Alzheimer’s disease gets worse over time, and it affects the family caregivers and the diagnosed alike. Relationships may change, and roles may be reversed. It can take a lot from both sides, and truthfully, it often does. After all, the symptoms and impacts vary that it is easy for anyone to be overwhelmed by the whole situation. One such part of Alzheimer’s is Shadowing.

Shadowing in Alzheimer’s is when the people with the disease constantly trail their caregivers. This is when they mimic their caregivers, go wherever the caregivers go, or become very anxious when their caregivers are not in sight.

From the Perspective of the Person with Alzheimer’s Disease

Often the root of shadowing is confusion and fear. Individuals with Alzheimer’s disease or other types of dementia are going through drastic changes. What used to be familiar to them becomes completely alien. And when they cannot make sense out of their surroundings, it can be quite terrifying. They may easily become fearful and anxious about their environment. And to feel safe and calm themselves, they tend to follow their primary caregivers around.

They become their caregiver’s perpetual shadow. Many relate this to the relationship of a small child and a parent. The child is completely dependent on the parent, and the latter’s presence enforces a sense of security.

Through the Eyes of the CaregiverCaring for someone with Alzheimer's can be discouraging and frustrating--especially when you need a break. Try these two simple solutions to help your loved one through transition times.

Caregiving can take its toll on an individual in various ways. It can affect a person physically, emotionally, financially, and mentally, which is why taking breaks are often a must. However, for caregivers to individuals with Alzheimer’s, taking time off may be difficult to achieve. When their care recipients are shadowing them constantly, it is easy to feel overwhelmed and frustrated. And when this happens, their feelings of guilt can multiply.

It is important to note that when these feelings arise, caregivers must remember that their feelings are valid. They can feel frustrated or overwhelmed by the whole scenario. They must acknowledge their limitations and take active measures to address the situation.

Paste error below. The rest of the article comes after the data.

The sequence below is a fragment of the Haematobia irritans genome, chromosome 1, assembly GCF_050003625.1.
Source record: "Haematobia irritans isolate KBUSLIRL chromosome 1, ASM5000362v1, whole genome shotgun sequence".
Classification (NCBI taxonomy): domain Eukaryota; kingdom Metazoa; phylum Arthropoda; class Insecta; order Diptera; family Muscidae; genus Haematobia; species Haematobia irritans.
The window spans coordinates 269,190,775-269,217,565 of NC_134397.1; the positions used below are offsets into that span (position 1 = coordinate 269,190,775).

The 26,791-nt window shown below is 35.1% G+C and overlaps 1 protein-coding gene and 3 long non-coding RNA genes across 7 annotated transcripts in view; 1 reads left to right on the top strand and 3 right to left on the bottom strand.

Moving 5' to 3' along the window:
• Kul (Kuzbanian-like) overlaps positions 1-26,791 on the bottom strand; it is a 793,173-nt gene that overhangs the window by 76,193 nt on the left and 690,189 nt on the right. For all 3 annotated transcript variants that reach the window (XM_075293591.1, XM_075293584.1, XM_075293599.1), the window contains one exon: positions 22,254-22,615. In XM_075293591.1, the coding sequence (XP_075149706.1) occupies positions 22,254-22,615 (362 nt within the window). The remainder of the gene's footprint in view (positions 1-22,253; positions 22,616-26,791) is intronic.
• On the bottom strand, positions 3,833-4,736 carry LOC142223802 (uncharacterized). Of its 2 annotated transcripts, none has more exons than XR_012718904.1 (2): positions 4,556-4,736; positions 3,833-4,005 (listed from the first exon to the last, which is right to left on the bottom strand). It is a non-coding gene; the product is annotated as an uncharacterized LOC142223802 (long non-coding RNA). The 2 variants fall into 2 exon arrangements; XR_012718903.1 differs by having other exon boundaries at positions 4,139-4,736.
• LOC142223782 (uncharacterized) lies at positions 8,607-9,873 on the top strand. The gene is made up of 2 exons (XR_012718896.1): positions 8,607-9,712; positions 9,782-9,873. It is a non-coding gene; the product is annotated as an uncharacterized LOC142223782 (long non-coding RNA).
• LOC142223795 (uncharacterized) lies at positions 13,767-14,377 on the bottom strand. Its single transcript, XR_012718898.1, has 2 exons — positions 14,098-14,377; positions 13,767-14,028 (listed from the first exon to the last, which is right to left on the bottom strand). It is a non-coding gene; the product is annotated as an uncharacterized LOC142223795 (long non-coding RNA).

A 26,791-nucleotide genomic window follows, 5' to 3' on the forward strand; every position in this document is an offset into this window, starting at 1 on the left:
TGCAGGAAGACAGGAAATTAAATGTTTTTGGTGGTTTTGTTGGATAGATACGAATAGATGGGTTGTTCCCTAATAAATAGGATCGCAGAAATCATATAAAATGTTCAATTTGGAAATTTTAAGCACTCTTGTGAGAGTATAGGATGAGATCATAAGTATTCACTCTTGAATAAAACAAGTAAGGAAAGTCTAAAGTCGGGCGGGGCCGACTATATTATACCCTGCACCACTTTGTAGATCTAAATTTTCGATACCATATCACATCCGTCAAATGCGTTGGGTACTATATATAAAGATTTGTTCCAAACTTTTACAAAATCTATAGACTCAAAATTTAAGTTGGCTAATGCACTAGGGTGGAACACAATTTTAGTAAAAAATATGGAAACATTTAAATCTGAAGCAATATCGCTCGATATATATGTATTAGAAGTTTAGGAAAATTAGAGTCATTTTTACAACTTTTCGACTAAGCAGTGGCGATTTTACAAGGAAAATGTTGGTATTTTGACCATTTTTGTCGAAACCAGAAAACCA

#Shadowing in Alzheimer's is a manifestation of fear and anxiety. #caregivers #alzheimers Click To TweetBear in mind that shadowing is a manifestation of fear and anxiety. The root of these two emotions must be the one that caregivers ought to address and not the behavior itself. Caregivers can encourage feelings of safety and security through activities that work best for the specific individual.

They could record their own voice conveying reassuring messages for playback to the patient during the caregiver’s absence. In addition, caregivers can identify therapeutic music that their loved one with Alzheimer’s enjoys listening to. No two cases are the same, so the caregivers must be creative in finding a way to ease the stress of their loved ones with Alzheimer’s disease.

Guest Bio

Samantha Stein is an online content manager for ALTCP.org. Her works focus on key information on long-term care insurance, financial planning, elder care, and retirement. In line with the organization’s goal, Samantha’s work highlights the importance of having a good long-term care plan, which includes requesting a long-term care insurance quote to securing comprehensive coverage.